Bring in the Goods!!

Third Quarter Report 2012

The performance of our accounts was great in the first quarter of this year, terrible in the second quarter and pretty good this quarter. In total, it has been a good year so far and we are hoping there aren’t any European moments, wars or flash crashes left to ruin what has been a good year. We are going to spend a lot of time in this letter trying to simplify the fears about the world economy and how we think the U.S. Fed and the world monetary authorities are going to act.

I am reading my second book about Paul Volker, a past chairman of the U.S. Federal Reserve. The book is called Changing Fortunes and was written in 1991. In this book Paul Volker spends most of his time talking about how he and his Japanese counterpart worked to manipulate exchange rates to balance out trade deficits. In other words, if we had a trade deficit with Japan and the yen was trading at 250 to the dollar, they would try and raise the value of the yen to 200 yen to the dollar to see if our exports and imports with Japan would balance out. If they didn’t balance out, they would raise the exchange rate some more until we reached parity. After World War II the exchange rate was 360 yen to the dollar and today it is up almost 80% to 76 yen to the dollar. Today our exports and imports with Japan are basically in balance. The lead times to balance out trade deficits take a while but changing exchange rates will work over time.

Let us give you a real life example of how this would work in Greece IF THEY EVER left the Euro. Let’s say you own a manufacturing business in Greece and 40% of the cost of manufacturing your product is labor. As long as Greece is still in the Euro your only hope to lower costs to compete with Asian manufactures is to fire people or get them to take wage concessions. That is what they have been doing now for three years in Greece. Let’s say that you are able to get your workers to take a 25% cut in wages so that you are competitive with Asia. If we assume the price of your product doesn’t go down your labor costs are now only 30% (40%*.75=30%) of the cost of selling your product which is a total savings of 10%. Another way to lower the cost of your product if you weren’t in the Euro would be to have your currency go down by 10% which will give you the same result as if you cut the cost of your labor by 25%. Over the last 150 years most monetary authorities have chosen to drop the value of their currency to improve their business’s competiveness with foreign competition rather than cut the wages of their workers. This was talked about extensively in Volker’s book.

The problem a country has when they cut the wages of their workers by 25% is that other businesses that rely on selling to those consumers lose sales because their customers just took a 25% cut in pay and they don’t have money to buy their products. This starts a negative feedback loop of less consumption, fewer homes being built and debt reduction. If that is left unchecked the country goes into a depression like in 1929. Keep in mind that if a worker’s salary goes down by 25% his/her DEBT PAYMENTS DO NOT GO down by 25%. Lower wages help cause the system to implode, banks to go under and it’s a real mess.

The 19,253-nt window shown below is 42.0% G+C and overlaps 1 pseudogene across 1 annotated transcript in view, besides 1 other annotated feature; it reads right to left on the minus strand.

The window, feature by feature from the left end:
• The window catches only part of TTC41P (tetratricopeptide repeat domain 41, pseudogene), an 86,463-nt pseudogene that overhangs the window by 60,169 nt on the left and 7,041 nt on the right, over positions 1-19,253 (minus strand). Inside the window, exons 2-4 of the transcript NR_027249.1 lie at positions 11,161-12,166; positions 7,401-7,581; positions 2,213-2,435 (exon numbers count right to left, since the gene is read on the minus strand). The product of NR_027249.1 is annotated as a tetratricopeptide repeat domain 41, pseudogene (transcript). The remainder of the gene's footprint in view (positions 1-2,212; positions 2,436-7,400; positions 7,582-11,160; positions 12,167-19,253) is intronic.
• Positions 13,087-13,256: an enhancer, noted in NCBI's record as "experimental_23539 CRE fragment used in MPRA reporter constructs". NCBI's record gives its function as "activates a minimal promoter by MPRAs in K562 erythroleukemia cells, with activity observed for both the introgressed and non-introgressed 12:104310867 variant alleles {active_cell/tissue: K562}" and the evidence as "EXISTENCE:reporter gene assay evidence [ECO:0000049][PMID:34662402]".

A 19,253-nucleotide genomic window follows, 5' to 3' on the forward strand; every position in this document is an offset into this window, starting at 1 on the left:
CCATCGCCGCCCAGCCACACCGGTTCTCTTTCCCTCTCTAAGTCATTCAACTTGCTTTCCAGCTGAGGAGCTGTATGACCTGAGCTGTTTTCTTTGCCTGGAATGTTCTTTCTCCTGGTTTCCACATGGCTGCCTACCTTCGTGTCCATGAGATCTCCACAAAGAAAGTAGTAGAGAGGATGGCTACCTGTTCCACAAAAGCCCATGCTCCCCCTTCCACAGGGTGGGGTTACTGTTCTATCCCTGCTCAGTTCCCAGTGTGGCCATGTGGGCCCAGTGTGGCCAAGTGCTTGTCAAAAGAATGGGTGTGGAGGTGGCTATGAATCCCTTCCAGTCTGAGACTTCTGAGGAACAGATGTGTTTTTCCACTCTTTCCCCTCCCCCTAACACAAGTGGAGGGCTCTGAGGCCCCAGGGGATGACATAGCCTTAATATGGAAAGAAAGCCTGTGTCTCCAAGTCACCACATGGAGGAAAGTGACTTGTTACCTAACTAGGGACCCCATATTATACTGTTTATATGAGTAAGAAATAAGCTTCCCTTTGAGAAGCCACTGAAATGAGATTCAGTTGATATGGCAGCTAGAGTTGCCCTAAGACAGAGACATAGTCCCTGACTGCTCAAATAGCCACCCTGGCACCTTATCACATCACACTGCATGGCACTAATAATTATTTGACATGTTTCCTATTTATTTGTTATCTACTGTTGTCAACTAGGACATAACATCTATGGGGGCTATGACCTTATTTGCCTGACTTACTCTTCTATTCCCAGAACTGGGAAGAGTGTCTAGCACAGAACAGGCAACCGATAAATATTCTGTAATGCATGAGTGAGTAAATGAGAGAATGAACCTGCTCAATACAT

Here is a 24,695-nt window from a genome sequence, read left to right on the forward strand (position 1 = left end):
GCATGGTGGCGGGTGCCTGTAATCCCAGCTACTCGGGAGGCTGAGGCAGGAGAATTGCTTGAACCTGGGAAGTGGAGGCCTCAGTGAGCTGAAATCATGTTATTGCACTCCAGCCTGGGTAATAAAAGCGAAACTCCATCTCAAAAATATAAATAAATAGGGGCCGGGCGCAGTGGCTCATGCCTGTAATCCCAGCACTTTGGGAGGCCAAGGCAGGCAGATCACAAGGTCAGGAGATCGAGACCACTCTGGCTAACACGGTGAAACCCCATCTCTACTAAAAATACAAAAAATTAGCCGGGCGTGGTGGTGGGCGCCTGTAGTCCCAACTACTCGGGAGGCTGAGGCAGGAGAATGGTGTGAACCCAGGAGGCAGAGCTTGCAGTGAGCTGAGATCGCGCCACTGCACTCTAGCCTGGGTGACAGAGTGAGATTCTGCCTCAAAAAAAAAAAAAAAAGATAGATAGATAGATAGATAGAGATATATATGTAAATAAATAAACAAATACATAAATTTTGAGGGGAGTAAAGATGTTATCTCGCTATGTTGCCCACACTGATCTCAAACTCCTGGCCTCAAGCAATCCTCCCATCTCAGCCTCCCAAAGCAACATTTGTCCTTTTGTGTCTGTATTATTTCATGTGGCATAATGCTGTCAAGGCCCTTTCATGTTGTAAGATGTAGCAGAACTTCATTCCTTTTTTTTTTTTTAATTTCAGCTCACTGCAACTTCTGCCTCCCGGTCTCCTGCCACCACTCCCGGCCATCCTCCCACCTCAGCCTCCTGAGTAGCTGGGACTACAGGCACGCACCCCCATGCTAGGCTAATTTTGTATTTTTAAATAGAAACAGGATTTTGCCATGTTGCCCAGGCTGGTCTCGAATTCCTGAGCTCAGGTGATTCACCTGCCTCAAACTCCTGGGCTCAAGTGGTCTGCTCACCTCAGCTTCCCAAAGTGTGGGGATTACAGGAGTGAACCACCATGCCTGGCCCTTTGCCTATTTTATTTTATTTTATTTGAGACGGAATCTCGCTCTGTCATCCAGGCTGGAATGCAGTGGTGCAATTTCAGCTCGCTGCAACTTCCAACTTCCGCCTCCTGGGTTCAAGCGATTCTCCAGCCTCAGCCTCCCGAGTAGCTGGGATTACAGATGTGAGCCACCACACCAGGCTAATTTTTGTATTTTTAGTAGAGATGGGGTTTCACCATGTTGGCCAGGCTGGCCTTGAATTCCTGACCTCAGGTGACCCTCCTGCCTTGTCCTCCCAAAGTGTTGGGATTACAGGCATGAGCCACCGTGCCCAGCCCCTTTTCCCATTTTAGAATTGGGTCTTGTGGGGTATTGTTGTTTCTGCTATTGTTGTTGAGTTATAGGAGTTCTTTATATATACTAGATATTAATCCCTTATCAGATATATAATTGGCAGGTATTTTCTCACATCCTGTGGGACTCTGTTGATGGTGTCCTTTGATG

Today, Greece is in a depression and they are trying to cut their wages to get out of it. In our opinion this won’t work. The only way out for them is to leave the Euro, depreciate their currency and print

money to give to their banks to cover the bad debts their citizens can’t pay right now. We have been predicting they would do this for a while and it hasn’t happened, so it’s obvious the Greek authorities would rather stay in the Euro and have 30% unemployment than have 10% unemployment and inflation. This will change at some point but so far Greece isn’t doing what we think would “solve” the problem.

We bring the Greek situation up because it matters to us even in this country when trying to predict what happens to our stock market and what we do with your investments. If our Fed had decided to not print money in 2008 and in essence asked our workers to lower their wages to be more competitive with China we would not own any stocks today. NONE. We would be in the same mess Greece is in now. Fortunately we are not. Because Ben Bernanke printed two trillion dollars and isn’t done yet, we think it is better to own assets (stocks are an asset) than to sell them like they are doing in Greece. It hasn’t always been pretty to be fully invested in this market the last three years, but we think we know what the Fed is trying to do and stocks are still a better bet than cash in the bank at zero. We want to give you some ideas of what we think the Fed is going to do next which is guiding our thinking on how we invest your money.

There is a school of thought in economic land that if consumers continue to borrow money the economy will continue to grow. The more people borrow, the more they spend and that usually means business is good. During recessions the RATE OF GROWTH of borrowing usually slows down which then slows down the economy. Most of the time, the Fed will raise interest rates to slow down the growth of debt. By making debt more expense to borrow consumers will slow down their borrowing which kills the economy and usually inflation as well. Once the consumer slows down their borrowing, the Fed then cuts interest rates to stimulate debt creation and the cycle starts again. The chart below demonstrates why we think the Fed is doing what they are doing.